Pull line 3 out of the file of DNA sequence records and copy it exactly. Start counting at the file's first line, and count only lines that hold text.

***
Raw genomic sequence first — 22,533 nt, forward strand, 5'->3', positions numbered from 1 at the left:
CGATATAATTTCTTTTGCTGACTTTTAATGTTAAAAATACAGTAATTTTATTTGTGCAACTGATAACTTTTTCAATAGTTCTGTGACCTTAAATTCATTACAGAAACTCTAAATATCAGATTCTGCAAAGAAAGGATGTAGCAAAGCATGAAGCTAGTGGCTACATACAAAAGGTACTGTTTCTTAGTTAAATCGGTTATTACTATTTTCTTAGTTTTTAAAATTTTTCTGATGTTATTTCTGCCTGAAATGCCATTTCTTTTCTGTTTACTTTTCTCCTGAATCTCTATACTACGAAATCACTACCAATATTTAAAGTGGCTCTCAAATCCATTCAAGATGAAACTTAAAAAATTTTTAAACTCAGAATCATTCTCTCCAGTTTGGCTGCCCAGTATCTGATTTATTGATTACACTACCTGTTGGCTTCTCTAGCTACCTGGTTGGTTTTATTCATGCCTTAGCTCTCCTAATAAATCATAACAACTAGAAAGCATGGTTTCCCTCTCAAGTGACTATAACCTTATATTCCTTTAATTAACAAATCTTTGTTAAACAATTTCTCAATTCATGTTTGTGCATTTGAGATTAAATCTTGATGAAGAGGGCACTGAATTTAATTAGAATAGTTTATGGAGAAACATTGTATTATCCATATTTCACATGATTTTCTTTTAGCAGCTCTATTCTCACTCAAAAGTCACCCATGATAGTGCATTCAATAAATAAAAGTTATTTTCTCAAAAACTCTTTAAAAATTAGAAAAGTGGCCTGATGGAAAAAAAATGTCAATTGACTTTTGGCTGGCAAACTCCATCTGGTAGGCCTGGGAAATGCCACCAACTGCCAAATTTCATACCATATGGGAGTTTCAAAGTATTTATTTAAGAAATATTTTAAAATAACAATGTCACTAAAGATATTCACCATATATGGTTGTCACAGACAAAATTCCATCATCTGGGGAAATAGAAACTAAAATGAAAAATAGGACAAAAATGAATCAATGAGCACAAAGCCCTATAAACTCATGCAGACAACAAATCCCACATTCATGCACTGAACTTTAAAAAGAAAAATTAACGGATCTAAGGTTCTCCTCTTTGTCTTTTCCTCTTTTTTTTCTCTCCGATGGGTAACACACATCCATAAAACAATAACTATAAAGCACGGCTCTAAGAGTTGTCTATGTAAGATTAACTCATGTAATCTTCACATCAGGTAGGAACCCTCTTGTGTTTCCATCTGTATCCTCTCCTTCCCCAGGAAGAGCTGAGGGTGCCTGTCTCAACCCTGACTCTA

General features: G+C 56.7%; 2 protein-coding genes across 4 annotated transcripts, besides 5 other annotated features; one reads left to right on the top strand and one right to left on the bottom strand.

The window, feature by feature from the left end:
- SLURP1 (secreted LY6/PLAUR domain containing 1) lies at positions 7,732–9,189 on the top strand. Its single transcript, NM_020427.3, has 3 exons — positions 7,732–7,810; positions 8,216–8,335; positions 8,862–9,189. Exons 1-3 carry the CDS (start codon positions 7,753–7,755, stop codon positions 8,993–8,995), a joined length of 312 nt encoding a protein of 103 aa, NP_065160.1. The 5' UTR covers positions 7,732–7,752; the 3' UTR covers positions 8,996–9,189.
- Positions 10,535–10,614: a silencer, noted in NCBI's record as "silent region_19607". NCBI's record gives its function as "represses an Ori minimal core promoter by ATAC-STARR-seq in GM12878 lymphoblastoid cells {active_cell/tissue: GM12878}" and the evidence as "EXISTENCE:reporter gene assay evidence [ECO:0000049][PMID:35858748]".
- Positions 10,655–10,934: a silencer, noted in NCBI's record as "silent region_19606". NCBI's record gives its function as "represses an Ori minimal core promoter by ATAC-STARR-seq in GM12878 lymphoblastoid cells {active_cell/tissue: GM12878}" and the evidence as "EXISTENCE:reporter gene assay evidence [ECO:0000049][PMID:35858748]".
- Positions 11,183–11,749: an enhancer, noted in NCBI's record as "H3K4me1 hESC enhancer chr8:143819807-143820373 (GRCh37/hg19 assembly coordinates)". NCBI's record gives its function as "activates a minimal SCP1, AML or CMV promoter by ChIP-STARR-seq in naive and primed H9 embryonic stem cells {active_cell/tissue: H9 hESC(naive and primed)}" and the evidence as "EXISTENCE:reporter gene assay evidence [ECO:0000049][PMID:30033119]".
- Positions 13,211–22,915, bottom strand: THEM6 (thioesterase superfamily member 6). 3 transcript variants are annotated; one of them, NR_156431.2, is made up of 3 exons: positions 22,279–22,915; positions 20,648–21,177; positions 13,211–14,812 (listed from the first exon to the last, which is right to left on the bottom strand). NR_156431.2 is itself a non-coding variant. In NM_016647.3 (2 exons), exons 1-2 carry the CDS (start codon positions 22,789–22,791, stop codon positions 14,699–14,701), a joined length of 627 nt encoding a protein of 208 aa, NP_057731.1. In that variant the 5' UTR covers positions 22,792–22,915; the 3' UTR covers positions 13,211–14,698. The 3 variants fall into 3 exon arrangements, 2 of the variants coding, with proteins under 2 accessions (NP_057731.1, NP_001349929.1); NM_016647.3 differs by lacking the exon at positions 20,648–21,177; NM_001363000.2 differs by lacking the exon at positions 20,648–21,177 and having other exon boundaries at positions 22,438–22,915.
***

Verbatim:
General features: G+C 56.7%; 2 protein-coding genes across 4 annotated transcripts, besides 5 other annotated features; one reads left to right on the top strand and one right to left on the bottom strand.